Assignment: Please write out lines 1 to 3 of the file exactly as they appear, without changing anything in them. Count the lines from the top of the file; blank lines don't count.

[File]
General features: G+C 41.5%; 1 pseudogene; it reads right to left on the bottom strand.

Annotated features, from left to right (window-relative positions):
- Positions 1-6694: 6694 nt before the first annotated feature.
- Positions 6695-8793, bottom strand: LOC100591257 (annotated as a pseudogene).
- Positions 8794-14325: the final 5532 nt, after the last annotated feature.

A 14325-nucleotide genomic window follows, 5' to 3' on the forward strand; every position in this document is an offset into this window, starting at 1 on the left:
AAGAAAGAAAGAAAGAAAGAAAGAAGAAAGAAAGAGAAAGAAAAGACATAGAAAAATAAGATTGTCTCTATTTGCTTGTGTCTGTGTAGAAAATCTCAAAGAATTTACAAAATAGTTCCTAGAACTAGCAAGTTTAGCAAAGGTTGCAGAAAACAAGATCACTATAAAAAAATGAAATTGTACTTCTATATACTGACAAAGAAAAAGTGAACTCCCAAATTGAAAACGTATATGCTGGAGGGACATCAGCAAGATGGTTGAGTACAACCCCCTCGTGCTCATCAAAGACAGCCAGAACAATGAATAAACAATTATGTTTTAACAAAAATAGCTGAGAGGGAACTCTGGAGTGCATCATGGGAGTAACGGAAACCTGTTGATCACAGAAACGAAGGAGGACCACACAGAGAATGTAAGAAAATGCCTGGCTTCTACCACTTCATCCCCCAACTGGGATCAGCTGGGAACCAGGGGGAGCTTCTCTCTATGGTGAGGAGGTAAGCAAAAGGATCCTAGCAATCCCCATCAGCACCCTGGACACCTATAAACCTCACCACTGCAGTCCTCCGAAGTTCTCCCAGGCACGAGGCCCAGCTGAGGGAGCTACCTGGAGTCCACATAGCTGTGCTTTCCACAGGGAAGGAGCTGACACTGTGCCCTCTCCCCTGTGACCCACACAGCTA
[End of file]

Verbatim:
General features: G+C 41.5%; 1 pseudogene; it reads right to left on the bottom strand.

Annotated features, from left to right (window-relative positions):
- Positions 1-6694: 6694 nt before the first annotated feature.